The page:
Another type of search I decided to do was of my own name of Rabinowitz. I pulled up eight (8) entries with the year of their application and place of birth: Bertha (1945, Krynki, Poland), Betty (1924, Bobrinsk, now Babruysk, Belarus), Isaac (1892, no info as the record was too early), Jacob (1907, Kamenetz, now Kamianets-Podilskyi, Ukraine), Louis (1912, Vitebsk, Belarus), Samuel (1923, Bialobregi, now Bialobrzgi, Poland), Saul (1935, Bialystok, Poland), and Solomon (1928, Bialystok, Poland).


They all seemed to originate in what had been Galicia, the hotbed of Eastern European emigration to America. However, none were members of my family.
Many years ago, Monica Leonards, z’l, a JewishGenner, whose ancestors were from Kupiskis, decided to pull out all of the Kupishokers who had come through Ellis Island and had specified that shtetl. When Monica had gotten the listing together, she gave it to me. This was a wonderful tool which I have utilized often over the years since then as the listing included not only the information on the emigrant, but who they had gone to and where and included links to the actual ship’s manifest (somewhat later, Stephen Morse had provided this capability on his One Step site).

Utilizing Monica’s listing, I decided to pull out all those who also specified that they were also going to Paterson, NJ. The names of the families were Adirim, Bloch, Gordon, Griff, Miller, Motelsohn, Ramang, Sak, Wienebrocki, and Zieper. I hit paydirt with the first name of Adirim as I found Chaim Adirim which the Ellis Island records showed as having come to America with his mother Dusha and his siblings Aron and Guttman on June 12, 1905 on the SS Moltke. The entire family is listed as ending up in the hospital upon arrival before meeting their father Abe in Paterson.

The Kupiskis marriage records showed that Chaim’s father was Abel ben Mordkhel Adirim, who married Dusha bat Girsh Brozin in 1898. Of further interest is that Abel Adirim, who was born in 1872 and was a butcher, left Hamburg on the SS Pennsylvania, on March 2, 1904 and arrived in New York on March 25, 1904, and was going to his cousin Jossel Lipschitz, 5 Grace Street, Worcester, MA. Evidently, Abel Adirim either did not actually go to his cousin or did not find Worcester to his liking and moved to Paterson, NJ. In any event, he was ready to receive his family in Paterson in 1905 when they arrived.

Going to the 1910 Census, the Adirim family is found in Wayne, NJ, which is in Passaic County and they had expanded now to Abe and Dorothy, the parents, and children Aaron, Herman, Goodman, Harold and Max. However, the family name has been mangled and is transcribed as Adersom and Adiriom.


Then, switching to the naturalization record, I found that Chaim had been born on October 12, 1901. Great info as the Kupiskis birth records did not include any births from 1901-1905. Also, more importantly, the record specified that Chaim Adirim became known as Herman Adrian and that he had married Pearl on January 1, 1928 and had two children Renee Irma and Aaron Lewis.

This combination of tools, the Ellis Island ship’s manifest, the Passaic County naturalization records, the US Census and the Kupiskis marriage records had provided quite a family tree in short order.

Another avenue I decided to pursue in regard to the naturalizations was that of the records for my grandmother’s brothers-in-law. The first one I decided to look up was Samuel Simon who had married my great aunt Rose Zadekowitz. Sure enough, there he was listed as being born in Bauska, Latvia, in 1885, and living at 220 Water Street, Paterson, NJ, and working as a painter and paper hanger.

Samuel and Rose Simon

This was delightful news as it confirmed a family bubbe meise about how he came to marry my great aunt. He was said to have boarded with my great grandfather and met my great aunt in that manner. And so it seemed to be as the address on the naturalization record was that of my great grandfather.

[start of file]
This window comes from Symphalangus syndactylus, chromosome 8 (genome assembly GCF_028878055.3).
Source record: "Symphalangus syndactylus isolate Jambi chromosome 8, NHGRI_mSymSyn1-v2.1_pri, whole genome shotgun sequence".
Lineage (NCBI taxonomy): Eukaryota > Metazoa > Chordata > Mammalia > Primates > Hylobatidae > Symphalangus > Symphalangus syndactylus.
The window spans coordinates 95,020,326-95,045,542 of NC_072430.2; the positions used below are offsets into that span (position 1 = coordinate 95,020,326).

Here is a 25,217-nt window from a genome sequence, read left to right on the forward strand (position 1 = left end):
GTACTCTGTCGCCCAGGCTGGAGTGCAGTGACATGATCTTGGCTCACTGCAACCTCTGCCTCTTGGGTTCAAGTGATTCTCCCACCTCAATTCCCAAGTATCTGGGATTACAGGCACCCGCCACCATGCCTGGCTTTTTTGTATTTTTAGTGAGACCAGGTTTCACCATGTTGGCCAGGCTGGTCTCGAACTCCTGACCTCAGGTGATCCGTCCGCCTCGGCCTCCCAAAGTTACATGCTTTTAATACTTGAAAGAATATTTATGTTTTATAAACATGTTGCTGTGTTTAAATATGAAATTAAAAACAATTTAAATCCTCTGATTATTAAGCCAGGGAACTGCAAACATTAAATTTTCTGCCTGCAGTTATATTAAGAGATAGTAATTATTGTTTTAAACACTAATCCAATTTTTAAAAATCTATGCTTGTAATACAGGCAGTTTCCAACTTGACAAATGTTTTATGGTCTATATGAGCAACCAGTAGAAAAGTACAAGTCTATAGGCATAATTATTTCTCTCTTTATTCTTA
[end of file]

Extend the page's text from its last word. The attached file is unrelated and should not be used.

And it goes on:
Further, my other great aunts had married a group of brothers from Bauska, the Hillman brothers. They had all boarded with my great grandfather in Paterson as well. Apparently, the reason Simon had boarded there too was that they knew each other from Bauska.

When I went to search in the naturalization records for one of the Hillman brothers, I found Moris (Morris) Hillman who was born in Bauska in 1882 and was a painter and paper hanger. He had married my great aunt Jenny. Here was a connection to Samuel Simon who was around the same age and was in business with Morris. Not only that, Morris was listed as coming to New York on September 17, 1906, from South Africa, which confirmed another family bubbe meise that the Hillman brothers had first gone to South Africa to relatives before coming to America.


The naturalization records were proving to be the linchpin in a successful delving into my family tree. Without the details provided in the records, I would not have been able to confirm many facts about my relatives.

One other interesting item came up in my search as I had not been able to find the ship that Samuel Simon came to America on. The naturalization record stated that he came on the SS Vaderland and arrived in New York on April 18, 1905. A fellow researcher, Paul Cheifitz, managed to find the manifest and showed me that the name had been mangled in both the writing and transcribing of it.

Not only that, but now that I had the manifest from 1905, I could see that Samuel Simon, listed as Shmuil Salmino, had gone to a cousin Samuel Olswanger. There was a family bubbe meise that we were related to the Olswanger family and my father had visited them in New York. This connection to Samuel Simon was therefore very tantalizing and I felt that perhaps this was the person to whom my father had referred to.

JewishGenner researcher Barbara Zimmer generously assisted after I had posted on JewishGen about the Olswanger family as she found further information on them in the Census in New York. Samuel and Fanny Olswanger were the parents of Rose and Alma and two other children and Samuel was a house painter as Samuel Simon was.

In addition, Anna Olswanger, who is the coordinator of the Olswanger family group, was able to provide me with information as well. However, the connection to the Olswangers is still in the works and, I hope, one day to find out further information from descendants of the family.

In addition to the Passaic County Naturalization, another local resource which can enhance one’s knowledge of the Paterson and/or Passaic County Jewish community is The Jewish Historical Society of Northern New Jersey. The Society is located in Paterson, NJ, and has tons of valuable information stored in its confines. At present, the data it has is not digitized nor made accessible online. Utilizing this resource would require a visit on-site.

So, my delving into the Passaic County naturalizations continues and I hope to find more tidbits of information on many more families.